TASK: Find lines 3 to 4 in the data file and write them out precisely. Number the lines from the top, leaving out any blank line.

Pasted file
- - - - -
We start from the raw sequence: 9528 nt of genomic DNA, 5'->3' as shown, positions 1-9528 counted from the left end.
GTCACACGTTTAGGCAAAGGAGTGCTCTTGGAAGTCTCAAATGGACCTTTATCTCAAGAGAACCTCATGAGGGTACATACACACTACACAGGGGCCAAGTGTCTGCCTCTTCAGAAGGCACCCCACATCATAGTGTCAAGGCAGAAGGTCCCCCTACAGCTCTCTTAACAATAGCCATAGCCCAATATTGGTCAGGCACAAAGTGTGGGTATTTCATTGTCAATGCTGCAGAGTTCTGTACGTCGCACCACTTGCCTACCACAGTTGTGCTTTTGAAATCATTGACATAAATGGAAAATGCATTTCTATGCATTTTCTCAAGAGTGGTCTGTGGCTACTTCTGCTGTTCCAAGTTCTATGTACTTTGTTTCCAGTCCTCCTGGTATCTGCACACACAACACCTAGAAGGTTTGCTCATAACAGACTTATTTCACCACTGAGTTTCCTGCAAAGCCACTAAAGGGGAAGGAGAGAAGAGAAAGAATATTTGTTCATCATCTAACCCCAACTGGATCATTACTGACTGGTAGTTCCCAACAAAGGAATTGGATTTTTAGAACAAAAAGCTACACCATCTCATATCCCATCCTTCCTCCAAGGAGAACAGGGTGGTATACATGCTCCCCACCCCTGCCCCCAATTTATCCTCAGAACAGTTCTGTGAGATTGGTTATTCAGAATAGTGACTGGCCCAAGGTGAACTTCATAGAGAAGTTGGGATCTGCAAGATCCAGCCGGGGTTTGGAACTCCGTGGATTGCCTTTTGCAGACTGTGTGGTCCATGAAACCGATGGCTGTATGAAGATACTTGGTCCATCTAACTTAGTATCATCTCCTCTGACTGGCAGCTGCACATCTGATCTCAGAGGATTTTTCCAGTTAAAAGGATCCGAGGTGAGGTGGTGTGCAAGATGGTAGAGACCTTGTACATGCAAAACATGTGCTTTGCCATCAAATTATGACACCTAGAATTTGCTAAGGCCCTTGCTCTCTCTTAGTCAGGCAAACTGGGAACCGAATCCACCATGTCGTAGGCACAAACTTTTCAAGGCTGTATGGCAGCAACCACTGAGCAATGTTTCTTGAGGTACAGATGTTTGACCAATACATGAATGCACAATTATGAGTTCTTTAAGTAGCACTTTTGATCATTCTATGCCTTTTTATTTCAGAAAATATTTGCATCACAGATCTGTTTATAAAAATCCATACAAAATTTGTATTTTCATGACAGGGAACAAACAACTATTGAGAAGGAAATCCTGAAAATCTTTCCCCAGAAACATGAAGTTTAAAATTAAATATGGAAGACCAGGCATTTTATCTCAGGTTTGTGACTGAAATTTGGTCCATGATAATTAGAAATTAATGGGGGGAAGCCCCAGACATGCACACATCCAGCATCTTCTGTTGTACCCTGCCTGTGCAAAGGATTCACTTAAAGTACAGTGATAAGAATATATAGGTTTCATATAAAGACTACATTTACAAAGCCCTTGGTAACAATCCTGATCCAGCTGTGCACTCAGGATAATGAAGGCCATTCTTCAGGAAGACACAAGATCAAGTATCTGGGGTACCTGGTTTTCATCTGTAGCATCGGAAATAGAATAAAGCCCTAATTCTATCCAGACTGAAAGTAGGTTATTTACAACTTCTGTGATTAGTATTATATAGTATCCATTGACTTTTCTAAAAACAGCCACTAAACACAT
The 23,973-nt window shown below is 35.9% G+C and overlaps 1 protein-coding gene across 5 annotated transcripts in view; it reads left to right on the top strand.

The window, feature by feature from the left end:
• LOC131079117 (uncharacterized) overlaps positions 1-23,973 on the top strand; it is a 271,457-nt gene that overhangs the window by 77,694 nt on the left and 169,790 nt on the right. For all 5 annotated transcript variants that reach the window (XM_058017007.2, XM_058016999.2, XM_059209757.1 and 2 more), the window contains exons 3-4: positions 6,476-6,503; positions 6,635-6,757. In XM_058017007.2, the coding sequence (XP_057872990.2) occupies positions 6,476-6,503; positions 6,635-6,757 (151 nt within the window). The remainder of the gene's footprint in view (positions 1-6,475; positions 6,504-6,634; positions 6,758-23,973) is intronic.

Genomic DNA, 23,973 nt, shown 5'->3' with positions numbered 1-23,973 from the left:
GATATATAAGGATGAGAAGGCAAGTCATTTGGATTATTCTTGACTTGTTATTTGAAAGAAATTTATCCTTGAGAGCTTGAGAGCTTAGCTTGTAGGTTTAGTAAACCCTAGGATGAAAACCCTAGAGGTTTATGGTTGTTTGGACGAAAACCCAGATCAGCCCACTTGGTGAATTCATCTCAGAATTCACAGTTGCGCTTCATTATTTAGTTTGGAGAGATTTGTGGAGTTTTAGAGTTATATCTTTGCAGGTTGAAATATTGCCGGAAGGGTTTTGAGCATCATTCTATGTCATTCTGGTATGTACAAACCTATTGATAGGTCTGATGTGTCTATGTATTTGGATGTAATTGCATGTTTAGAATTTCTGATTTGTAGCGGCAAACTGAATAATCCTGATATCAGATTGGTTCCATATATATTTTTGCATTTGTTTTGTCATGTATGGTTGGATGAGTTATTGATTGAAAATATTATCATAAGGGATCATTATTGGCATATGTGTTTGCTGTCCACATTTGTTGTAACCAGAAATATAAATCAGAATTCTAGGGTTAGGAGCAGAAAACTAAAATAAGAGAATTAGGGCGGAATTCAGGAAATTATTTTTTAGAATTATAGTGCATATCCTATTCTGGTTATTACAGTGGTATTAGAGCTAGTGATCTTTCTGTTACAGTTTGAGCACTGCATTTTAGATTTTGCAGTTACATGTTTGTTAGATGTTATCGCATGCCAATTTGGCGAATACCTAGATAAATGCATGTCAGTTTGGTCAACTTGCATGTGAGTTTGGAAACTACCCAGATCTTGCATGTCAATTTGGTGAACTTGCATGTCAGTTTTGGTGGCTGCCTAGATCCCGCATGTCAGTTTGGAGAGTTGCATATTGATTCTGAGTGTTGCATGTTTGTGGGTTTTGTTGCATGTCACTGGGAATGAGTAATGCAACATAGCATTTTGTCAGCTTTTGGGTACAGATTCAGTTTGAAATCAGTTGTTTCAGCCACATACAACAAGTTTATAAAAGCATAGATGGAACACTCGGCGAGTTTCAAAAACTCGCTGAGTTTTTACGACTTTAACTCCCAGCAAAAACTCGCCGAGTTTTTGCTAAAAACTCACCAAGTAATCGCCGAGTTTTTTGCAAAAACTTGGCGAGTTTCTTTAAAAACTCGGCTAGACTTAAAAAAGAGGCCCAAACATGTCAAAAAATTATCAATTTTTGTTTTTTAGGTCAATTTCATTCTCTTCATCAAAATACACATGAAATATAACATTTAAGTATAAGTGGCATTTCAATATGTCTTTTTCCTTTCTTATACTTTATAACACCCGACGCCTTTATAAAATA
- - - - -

The 23,973-nt window shown below is 35.9% G+C and overlaps 1 protein-coding gene across 5 annotated transcripts in view; it reads left to right on the top strand.

The window, feature by feature from the left end: